I grew up in the late ’80s and early ’90s. When school let out for summer, unless it rained, my brother and sister and I were outside. In the mornings, we rode bikes. In the afternoon, we played hide and seek with our neighbors unless a friend invited us to the town pool. At night, we caught fireflies (I knew them as lightning bugs) with our cousins. (In between, we argued, we complained, and we drove our mom bonkers, which isn’t relevant to my point, but seems important to add for full disclosure.)
We didn’t think about heat waves or air quality index. We woke up and as long as it wasn’t raining, we went outside. Often, my mom shooed us out the door with a quick “go outside” the minute we even skated around the word “bored.”
But, that’s changing. The days of saying “go outside” to kids as a safe, easy, available option for combating summer boredom are coming to an end. Due to climate change, kids often can’t just go outside.
Wildfires, floods, extreme heat, hurricanes, poor air quality are all driving kids indoors, and changing the way kids experience childhood forever.
Wildfires Impact Air Quality Forcing Kids Indoors
A couple of weeks ago in mid-July, the sun in New York City turned red. Officials issued an air quality alert. By the late afternoon, the air quality had reached a level that was “nine times above exposure recommendations from the World Health Organization.”
At that level, the EPA recommends children stay indoors. Indoors—as in, not riding bikes or playing at the park or doing the things that define childhood for many of us. (Elderly folks, those with heart or lung conditions, or those with diabetes should also stay inside.)
The cause: wildfires burning on the other side of the continent.
Wildfires, which are starting earlier and burning more acreage every year, due to climate change.
In some parts of the West, not only is the air quality forcing children indoors but recreation areas have been forced to close down due to smoke and ash. Playgrounds have become too hot to play on.
It’s Too Hot To Play Outside
Heat waves aren’t new, but they are starting earlier and ending later. According to the EPA, heat waves seasons last almost two months longer than they did just fifty years ago. Which means parents can’t just send their kids outside for the day anymore and expect the worst thing to happen is a few scraped knees.
Kids are more susceptible to heat than adults. They breathe at a higher rate and become dehydrated faster than adults.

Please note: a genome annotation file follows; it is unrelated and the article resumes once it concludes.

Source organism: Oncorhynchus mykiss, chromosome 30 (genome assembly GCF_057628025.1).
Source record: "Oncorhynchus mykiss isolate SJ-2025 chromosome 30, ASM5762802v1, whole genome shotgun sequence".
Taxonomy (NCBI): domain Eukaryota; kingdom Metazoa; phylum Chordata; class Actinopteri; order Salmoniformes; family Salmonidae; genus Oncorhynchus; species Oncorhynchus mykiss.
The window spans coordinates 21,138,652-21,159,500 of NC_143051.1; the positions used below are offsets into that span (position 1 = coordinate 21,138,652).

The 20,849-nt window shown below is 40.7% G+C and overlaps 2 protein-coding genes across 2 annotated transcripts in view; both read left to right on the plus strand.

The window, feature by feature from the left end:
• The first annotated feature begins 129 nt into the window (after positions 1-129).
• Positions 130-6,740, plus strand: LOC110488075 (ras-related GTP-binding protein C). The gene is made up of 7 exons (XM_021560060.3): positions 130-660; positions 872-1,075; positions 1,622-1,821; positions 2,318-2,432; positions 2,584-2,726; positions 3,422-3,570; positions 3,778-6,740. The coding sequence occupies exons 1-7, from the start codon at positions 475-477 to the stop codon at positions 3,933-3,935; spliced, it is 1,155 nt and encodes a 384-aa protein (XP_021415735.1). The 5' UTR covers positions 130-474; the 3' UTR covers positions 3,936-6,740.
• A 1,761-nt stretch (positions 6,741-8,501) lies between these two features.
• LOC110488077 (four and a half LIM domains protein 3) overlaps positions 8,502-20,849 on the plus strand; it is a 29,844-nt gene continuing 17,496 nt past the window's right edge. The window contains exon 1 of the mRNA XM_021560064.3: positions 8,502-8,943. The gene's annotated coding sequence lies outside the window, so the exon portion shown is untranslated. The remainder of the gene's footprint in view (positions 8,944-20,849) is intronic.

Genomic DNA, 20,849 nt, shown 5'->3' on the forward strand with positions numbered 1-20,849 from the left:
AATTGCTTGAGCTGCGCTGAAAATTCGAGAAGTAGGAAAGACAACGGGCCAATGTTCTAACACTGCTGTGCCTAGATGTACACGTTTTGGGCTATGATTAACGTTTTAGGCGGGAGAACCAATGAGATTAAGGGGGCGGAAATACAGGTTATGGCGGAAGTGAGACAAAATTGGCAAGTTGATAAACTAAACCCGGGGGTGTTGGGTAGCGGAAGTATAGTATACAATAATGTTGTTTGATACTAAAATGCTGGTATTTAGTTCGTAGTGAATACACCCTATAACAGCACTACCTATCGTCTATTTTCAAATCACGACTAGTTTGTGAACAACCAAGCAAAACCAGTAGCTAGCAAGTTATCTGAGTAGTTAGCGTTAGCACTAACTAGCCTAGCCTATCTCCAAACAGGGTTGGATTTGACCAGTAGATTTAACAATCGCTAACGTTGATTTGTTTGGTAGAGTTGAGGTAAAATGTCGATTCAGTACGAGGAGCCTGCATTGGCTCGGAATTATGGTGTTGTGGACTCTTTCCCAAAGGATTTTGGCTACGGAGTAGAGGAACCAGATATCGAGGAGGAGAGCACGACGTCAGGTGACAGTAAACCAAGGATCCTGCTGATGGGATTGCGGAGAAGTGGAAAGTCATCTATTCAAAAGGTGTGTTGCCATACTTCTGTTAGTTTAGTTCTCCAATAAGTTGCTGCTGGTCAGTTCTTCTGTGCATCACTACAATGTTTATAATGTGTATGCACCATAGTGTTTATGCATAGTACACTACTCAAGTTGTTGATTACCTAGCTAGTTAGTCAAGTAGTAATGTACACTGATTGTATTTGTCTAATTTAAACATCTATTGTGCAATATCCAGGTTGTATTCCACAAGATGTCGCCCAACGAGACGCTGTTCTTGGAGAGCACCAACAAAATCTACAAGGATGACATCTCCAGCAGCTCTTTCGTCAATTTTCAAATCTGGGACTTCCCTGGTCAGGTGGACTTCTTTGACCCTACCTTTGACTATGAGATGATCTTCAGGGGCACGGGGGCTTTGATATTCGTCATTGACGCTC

In the past, many kids looking to beat the heat could escape to a pool. As climate change continues to upend summer as we once knew it, that might not be the case. Pools might be forced to closed for periods of time. That’s already happened in some places. In Portland, Oregon, some pools were forced to close when temperatures spiked above 110 degrees. The Parks and Recreation agency explained that it was too hot for employees and guests to be outside.
Likewise, pools in Florida were forced to close when hurricane Elsa—the earliest “E” storm on record—came through.
If you’re thinking, kids can just hit the beach. Well—maybe not. The beaches aren’t free from the effects of climate change. Rising sea levels are causing some beaches to disappear and others to be inaccessible.
With no pools or beaches, kids looking to beat the heat are once again finding themselves indoors.
Summer Outdoor Camps Are Impacted
Climate change is coming for summer camps, as well. A camp in Washington was forced to delay its start due to the heat dome in the Pacific Northwest that caused record breaking temperatures. Another camp in Colorado has been forced to evacuate twice in the past five years due to wildfires. A high school football camp in Arizona was forced to move inside after a streak of 115-degree days.
Camps in general are experiencing longer heat waves and the need for more indoor, or air conditioned, activities.
“The reality is yes, they are having more high-temperature days, and generally more heat waves, and other impacts, as well,” Donald J. Wuebbles, a professor in the Department of Atmospheric Sciences at the University of Illinois told the New York Times in regard to summer camp. “When we do get rainfall it’s more likely to be a bigger rainfall and when we get a drought it’s more likely to be a bigger drought.”
Fireflies Are Endangered
Childhood will look different even in the evening, when presumably the temperature has cooled down enough to allow kids to emerge from their air-conditioned shelters. Many of us spent summers catching fireflies. But now, fireflies may be heading toward extinction. Granted that’s not because of climate change per se—it’s more a function of urbanization and light pollution— but it’s another way that childhood will be fundamentally changed.
The scary thing is—things are likely only going to get worse. A recent New York Times article posed the question: Is This The End Of Summer As We’ve Known It? The answer is probably yes. A 2019 report found that by mid-century the United States will experience twice as many days with a heat index above 100°F and four times as many days with an index above 105°F.
Time outside is critical for children. Outdoor green space can improve kids’ health—both physical and emotional. After a year of being stuck inside due to COVID, kids need time to be kids more than ever. Unfortunately, climate change is making that difficult or impossible. It’s redefining childhood in a way that’s unspeakably sad. In a way that’s impacting our kids in ways we can see and ways we can’t.
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